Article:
Rugby Concussions Increase by 59% – Bigger Hits or Greater Awareness?

As rugby takes priority on our TV screens for the next few weeks (thank you RWC2015) I thought it important to reference the fascinating programme earlier this week on BBC Panorama focussing on rugby concussion led by the brilliant John Beattie.

The one statistic that has stuck with me since is the RFU figure that concussion in rugby has increased by 59% in the last year. What an absolutely crazy statistic!

To put it into perspective, within two weeks of winning the Rugby World Cup in 2003 Jonny Wilkinson picked up the first of 14 injuries that would rule him out of the game for the best part of four years. It’s difficult to argue that the game has become dramatically more physical; almost impossible to argue that such a change has occurred within such a small window of time. So how do we explain concussion statistics rising at such incredible speed?

We have had some very high profile head injuries in 2015 already, George North and Mike Brown are two obvious examples. The Rugby World Cup 2015 is breaking all sorts of viewing records and a surge in media attention is to be expected. Throw into the mix the recent $1billion NFL Concussion Settlement and suddenly it becomes more apparent that awareness of concussion is rising exponentially.

Is this a bad thing? Absolutely not, it’s essential and in my mind ten years late in being brought to the fore. But is a 59% increase accurate? My instinct would say no it’s not, it’s more indicative of missed head traumas in previous seasons which is what makes the statistic so worrying.

This leads to my greatest concern. If I was running out for England or Wales later this evening at Twickenham and took a dangerous knock to the head, would I voluntarily leave the field of play? I am probably in the safest rugby environment possible given I have the best medical professionals and technology around me. Critically though, with new technology and TV footage the medical team can objectively diagnose head trauma and decide if I should remain on the field. Would I want to come off if I felt I could play on though? Being completely honest I think I don’t think I would, and this leads to what I feel is the absolute crux of the issue.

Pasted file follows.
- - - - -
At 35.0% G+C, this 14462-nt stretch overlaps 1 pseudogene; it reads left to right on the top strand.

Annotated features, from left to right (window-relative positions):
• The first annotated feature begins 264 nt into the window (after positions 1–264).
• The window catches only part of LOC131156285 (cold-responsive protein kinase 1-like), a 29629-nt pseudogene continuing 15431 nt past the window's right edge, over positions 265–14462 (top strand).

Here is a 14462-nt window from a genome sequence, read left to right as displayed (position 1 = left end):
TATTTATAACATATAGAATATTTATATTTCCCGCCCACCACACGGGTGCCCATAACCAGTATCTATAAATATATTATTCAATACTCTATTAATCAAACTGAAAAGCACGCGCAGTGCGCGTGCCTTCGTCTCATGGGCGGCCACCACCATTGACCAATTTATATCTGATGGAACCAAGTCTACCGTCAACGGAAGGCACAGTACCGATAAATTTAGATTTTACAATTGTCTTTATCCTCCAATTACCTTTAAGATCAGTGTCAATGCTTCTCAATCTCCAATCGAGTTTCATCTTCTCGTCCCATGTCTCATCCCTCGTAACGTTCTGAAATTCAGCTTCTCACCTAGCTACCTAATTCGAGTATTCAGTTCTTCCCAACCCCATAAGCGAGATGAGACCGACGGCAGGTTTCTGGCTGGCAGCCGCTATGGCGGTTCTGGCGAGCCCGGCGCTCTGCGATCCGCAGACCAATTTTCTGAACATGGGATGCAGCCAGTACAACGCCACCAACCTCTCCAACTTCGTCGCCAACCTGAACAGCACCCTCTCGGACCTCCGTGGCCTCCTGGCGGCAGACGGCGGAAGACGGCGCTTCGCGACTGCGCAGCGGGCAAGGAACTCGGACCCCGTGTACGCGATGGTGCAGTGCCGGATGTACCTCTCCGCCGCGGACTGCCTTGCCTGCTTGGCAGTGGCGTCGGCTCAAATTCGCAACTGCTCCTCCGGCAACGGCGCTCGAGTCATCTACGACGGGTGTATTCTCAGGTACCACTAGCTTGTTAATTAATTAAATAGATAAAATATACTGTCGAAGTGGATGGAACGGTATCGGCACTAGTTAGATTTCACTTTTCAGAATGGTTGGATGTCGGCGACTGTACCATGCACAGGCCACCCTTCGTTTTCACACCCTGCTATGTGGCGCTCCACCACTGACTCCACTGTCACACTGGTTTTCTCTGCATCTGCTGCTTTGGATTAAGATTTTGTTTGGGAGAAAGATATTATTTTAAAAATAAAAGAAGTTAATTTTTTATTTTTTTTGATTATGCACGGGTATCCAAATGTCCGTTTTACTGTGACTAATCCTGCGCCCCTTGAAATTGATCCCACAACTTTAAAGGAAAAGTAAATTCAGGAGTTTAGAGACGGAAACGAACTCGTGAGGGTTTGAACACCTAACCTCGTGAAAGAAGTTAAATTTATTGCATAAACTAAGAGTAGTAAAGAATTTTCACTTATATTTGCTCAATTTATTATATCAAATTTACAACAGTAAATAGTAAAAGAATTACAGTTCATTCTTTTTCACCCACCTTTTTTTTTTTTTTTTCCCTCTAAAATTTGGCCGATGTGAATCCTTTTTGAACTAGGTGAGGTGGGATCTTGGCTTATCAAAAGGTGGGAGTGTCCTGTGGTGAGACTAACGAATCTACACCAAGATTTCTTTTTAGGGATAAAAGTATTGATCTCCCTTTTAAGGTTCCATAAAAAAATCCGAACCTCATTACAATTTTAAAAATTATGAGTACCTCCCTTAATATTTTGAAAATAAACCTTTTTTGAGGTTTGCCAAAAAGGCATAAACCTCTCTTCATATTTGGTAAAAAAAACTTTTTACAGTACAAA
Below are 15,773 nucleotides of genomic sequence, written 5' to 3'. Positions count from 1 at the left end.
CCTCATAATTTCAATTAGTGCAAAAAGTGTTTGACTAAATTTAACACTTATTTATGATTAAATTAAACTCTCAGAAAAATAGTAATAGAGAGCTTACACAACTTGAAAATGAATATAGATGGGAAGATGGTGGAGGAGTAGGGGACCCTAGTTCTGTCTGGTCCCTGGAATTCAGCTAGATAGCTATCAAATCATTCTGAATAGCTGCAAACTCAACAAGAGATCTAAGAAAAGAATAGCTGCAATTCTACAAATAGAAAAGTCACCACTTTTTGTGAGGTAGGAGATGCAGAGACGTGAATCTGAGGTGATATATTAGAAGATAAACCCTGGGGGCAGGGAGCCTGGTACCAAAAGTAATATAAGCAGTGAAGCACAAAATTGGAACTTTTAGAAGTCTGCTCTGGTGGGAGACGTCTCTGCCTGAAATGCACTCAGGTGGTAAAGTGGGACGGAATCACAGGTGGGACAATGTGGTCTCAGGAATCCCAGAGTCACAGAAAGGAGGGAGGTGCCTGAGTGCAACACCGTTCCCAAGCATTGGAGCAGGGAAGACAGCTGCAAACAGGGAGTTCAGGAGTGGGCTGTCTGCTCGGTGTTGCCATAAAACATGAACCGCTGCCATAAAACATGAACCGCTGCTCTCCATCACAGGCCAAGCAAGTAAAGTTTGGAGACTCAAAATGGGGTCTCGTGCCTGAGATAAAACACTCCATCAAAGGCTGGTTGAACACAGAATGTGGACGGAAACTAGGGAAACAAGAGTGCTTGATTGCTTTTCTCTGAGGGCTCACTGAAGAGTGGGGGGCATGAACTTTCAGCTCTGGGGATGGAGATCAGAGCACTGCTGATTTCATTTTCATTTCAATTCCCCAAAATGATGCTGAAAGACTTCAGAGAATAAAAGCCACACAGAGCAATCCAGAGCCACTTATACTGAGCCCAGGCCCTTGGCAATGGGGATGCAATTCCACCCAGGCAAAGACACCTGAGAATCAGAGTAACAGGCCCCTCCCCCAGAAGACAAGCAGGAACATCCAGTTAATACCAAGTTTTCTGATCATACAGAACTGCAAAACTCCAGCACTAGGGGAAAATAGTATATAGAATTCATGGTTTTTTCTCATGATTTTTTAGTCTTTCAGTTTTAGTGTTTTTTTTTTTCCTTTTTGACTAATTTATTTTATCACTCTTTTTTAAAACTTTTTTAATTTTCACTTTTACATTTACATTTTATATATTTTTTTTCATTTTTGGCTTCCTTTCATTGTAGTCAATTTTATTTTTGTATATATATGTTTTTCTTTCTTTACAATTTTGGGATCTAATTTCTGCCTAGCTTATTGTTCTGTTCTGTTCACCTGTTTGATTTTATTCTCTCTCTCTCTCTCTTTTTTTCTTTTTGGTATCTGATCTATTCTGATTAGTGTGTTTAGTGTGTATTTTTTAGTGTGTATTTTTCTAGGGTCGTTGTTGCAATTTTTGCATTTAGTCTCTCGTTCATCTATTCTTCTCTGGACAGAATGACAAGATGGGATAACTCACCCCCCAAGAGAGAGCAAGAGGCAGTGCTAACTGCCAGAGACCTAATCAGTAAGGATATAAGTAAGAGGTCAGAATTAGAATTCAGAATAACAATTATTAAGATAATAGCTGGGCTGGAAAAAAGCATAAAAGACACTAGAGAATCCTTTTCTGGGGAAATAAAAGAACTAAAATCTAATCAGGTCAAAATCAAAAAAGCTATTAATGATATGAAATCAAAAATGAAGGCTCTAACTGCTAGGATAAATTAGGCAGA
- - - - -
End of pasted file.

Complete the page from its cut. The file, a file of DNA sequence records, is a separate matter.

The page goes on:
Rugby folklore always reveres the men or women who have played through physical pain; we think back to Richie McCaw captaining New Zealand to a World Cup four years ago on a broken foot or Martin Johnson demanding the Lions Doctor to hurry up when stitching his cheek back together so he could get back out on the field during the 1997 Lions Tour. These are the heroes, and the leaders we revere. This is why so many rugby fans proudly pronounce ‘This is not football.’

To relate this back to John Beattie’s piece on Panorama, when Beattie spoke with players from Mosely RFC and asked whether they would voluntarily leave the field the answer was a unanimous ‘No.’ Furthermore, Mosely RFC conduct tests with Birmingham University to create data which should enable a more objective capacity do detect concussion. Interestingly though, the suggestion was it was possible to provide false results to enable greater chances of staying on the field should they receive a knock in a game.

So as increasing media coverage draws attention to and highlights the increasing rate of concussions its leads us to question the capacity of new technology to provide objective diagnostics. If not, the onus of responsibility is ultimately left to the player, in which case how do we change the ‘John Wayne’ style mentality that so many of us are guilty of?

Finally, if technology is capable of making these decisions more objective, is it transferrable to all levels of the game and how do we apply it to clubs that lack the financial power at the elite end of the game?